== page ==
Shame, for me, shows up in the least expected places, when I’m paying little attention.
I was picking up a cake for my son, Ian’s, birthday party. I’d looked over my to-do list and was checking everything off, relieved that all the errands had been completed. I’d dealt with busy stores and Sunday afternoon traffic, and made it through with a positive attitude.
And then it happened. As I was high fiving myself for a job well done, as I was leaving the parking lot. Traffic had slowed and she must’ve thought I saw her and walked on ahead. But I didn’t see her and I inched closer, seeing her at the last second before we collided. I slammed on the breaks as she mouthed something. My knee-jerk response, which I yelled at the windshield, was “I didn’t see you, Geez Louise!” Yes, I actually said Geez Louise. My response is not always that G-rated.
She glared at me in what I assumed to be frustration and disgust and walked past my car clutching her infant car seat close to her. The whole thing was over in 5 seconds.
My frustration lingered. I was in a good mood and now this entitled lady ruined it. I blamed her for walking when my car was obviously still moving. And then my emotions turned to shame as I remembered pedestrians always have the right of way. What if I had hit her? She was holding a baby! I’ve been that person crossing the parking lot before, and been just as frustrated when someone driving didn’t see me.
I know this is a small moment. But it seems my life is made up of lots of unsaid small moments that if not addressed, if not let out, they can consume me and make me feel like a failure.
Even in the small moments, I try to ask myself things like, when I’m squeezed—when the stress is on, or something happens that’s frustrating—how do I respond? I want it to always be with grace and truth and goodness, but this time it wasn’t. In many tiny, almost invisible moments, good stuff doesn’t come out.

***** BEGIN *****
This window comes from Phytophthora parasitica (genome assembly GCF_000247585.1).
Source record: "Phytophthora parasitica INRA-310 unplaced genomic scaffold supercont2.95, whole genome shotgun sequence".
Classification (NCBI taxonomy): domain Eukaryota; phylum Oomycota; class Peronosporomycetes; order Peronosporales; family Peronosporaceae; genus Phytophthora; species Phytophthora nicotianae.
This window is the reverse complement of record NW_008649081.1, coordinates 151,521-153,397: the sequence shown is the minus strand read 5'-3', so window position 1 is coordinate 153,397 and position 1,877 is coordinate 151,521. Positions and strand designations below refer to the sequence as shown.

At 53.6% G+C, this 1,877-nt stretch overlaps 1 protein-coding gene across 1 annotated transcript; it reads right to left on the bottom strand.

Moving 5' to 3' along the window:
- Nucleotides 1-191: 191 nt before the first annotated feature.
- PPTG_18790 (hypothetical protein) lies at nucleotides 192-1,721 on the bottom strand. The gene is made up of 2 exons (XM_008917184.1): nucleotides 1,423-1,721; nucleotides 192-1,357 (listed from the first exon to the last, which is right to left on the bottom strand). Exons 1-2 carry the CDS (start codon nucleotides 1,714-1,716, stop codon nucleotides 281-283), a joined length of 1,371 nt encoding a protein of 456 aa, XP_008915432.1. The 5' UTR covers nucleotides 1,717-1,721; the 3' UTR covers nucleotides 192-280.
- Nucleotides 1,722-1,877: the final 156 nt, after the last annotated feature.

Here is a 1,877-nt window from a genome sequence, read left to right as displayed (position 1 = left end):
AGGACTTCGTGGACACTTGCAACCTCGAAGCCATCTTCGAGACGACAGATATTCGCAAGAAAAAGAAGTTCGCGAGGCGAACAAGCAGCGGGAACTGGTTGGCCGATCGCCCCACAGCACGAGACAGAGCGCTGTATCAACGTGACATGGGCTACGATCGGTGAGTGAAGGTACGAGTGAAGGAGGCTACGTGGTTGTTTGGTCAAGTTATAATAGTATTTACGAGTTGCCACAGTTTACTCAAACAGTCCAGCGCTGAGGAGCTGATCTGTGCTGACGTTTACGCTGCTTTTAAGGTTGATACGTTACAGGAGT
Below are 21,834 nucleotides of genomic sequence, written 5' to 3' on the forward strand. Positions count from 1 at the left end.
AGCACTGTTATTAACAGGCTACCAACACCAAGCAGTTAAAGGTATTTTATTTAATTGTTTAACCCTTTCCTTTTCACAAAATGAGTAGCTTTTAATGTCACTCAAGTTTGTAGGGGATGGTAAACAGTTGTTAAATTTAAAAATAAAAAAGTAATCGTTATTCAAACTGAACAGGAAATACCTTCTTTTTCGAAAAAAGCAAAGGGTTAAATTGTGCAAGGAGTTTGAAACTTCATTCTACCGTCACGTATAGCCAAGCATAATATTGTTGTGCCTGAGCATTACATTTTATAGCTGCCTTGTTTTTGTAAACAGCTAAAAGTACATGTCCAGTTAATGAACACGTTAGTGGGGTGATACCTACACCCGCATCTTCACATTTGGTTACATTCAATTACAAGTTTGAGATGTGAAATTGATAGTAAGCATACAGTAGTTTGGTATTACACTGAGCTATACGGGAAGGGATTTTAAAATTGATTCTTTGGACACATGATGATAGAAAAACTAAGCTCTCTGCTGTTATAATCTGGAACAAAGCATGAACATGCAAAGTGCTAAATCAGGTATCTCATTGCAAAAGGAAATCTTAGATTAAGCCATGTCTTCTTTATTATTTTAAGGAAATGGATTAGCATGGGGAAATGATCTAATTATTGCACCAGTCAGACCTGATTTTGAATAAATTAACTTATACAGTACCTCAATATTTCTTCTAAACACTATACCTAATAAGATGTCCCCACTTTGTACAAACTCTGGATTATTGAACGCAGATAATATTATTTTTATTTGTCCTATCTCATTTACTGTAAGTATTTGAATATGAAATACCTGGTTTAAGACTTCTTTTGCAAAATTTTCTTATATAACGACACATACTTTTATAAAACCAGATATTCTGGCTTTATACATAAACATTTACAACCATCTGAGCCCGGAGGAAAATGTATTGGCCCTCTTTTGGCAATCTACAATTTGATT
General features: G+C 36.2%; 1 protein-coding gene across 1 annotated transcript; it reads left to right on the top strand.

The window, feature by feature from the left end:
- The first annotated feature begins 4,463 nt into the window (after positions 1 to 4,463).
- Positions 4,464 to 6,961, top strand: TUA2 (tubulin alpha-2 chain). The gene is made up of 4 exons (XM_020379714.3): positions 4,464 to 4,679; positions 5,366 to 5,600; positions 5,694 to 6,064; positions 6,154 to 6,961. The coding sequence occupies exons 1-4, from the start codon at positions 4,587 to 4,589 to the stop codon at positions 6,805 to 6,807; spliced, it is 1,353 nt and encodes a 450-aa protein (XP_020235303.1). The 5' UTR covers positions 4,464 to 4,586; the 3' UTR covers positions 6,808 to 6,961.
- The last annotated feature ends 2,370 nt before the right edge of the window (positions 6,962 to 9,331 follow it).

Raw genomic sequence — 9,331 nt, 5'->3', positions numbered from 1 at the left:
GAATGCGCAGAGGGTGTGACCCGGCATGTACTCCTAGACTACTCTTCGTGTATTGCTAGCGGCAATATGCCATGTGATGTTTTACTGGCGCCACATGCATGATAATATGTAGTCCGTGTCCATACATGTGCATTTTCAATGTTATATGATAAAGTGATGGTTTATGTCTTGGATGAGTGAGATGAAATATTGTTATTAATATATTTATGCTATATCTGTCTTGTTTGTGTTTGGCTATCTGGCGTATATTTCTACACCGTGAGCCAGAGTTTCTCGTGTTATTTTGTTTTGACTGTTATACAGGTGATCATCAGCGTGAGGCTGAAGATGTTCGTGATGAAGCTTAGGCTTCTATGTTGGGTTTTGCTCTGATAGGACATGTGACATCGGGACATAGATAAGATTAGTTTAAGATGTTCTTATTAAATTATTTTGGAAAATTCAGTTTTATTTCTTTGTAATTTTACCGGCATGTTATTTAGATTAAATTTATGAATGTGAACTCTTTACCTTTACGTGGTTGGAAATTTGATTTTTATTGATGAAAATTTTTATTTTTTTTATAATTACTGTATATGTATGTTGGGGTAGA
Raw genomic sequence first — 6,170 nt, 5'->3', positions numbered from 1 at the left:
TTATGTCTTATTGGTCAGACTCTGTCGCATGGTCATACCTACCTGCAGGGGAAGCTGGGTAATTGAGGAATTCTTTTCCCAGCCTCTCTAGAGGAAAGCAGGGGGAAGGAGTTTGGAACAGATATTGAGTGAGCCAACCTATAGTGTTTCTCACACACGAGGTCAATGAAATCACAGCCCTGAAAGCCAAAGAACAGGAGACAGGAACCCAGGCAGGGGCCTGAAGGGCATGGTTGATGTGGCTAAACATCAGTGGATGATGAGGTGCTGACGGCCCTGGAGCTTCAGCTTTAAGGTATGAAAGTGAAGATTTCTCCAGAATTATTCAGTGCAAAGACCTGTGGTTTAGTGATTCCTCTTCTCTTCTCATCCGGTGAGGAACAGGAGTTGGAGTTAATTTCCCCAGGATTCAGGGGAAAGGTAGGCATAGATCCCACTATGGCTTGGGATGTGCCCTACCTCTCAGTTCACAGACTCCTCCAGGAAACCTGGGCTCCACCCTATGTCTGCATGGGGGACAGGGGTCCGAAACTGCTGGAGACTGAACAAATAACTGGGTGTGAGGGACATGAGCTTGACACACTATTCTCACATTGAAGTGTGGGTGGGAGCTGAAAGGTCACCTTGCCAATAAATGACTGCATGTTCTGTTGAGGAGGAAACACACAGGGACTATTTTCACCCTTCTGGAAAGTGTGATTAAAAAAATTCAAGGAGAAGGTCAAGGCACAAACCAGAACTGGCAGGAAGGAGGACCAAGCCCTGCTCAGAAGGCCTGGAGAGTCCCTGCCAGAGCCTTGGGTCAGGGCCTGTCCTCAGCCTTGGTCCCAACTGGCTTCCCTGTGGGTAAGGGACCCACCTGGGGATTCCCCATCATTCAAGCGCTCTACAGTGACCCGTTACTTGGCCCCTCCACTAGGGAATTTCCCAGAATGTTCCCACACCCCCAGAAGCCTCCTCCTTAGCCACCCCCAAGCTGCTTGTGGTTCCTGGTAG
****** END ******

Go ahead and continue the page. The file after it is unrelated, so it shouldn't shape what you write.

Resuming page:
I started to beat myself up for being a jerk and trying to justify myself. I’ve been on both sides of this same situation more times than I can count. And no matter my position—as the driver or pedestrian—I feel as though I’m right, or that I want to justify and defend why I’m right—and why the other person is wrong.
And then I mentally started to prepare for next time. In case this ever happened again, what’s a better response. I decide that I’d roll down my window and apologize for getting frustrated and admit I was lost in my own thoughts and not paying attention. But as I daydream more about this possible scenario, I recognized that I want something out of the situation. I want a smile, a nod, or to be told it’s ok.
I think about my self first, almost all the time. I know as a wife and a mom, this is the wrong answer. I know I should be telling you all the ways I put so many people before myself. But I don’t think that’s actually the truth. Much of my life is spent trying to shine the light on myself just right to project the best possible angle to the world. I want you to see the good in me. The gross sludge that comes out when I’m squeezed? That’s the stuff I want to hide.
So here’s what I made of this moment. I knew could sit in the shame, or I could learn from it and move forward. I parked my car and took some deep breaths, praying for truth and peace to come into my broken spots of shame and selfishness.
More and more I’m seeing I can be a slave to the hidden darkness in my life that I think I deserve. There are small moments, like this one, but also bigger ones that can leave a lingering impact for a long time.
That day I learned how I handle shame. And next time, in a similar situation, I want to do better. But if I don’t, if I make the same mistake or say something other than Geez Louise, I want to offer myself forgiveness and understanding. Then maybe, in doing that, I can be a little more ok with letting the world see the real me.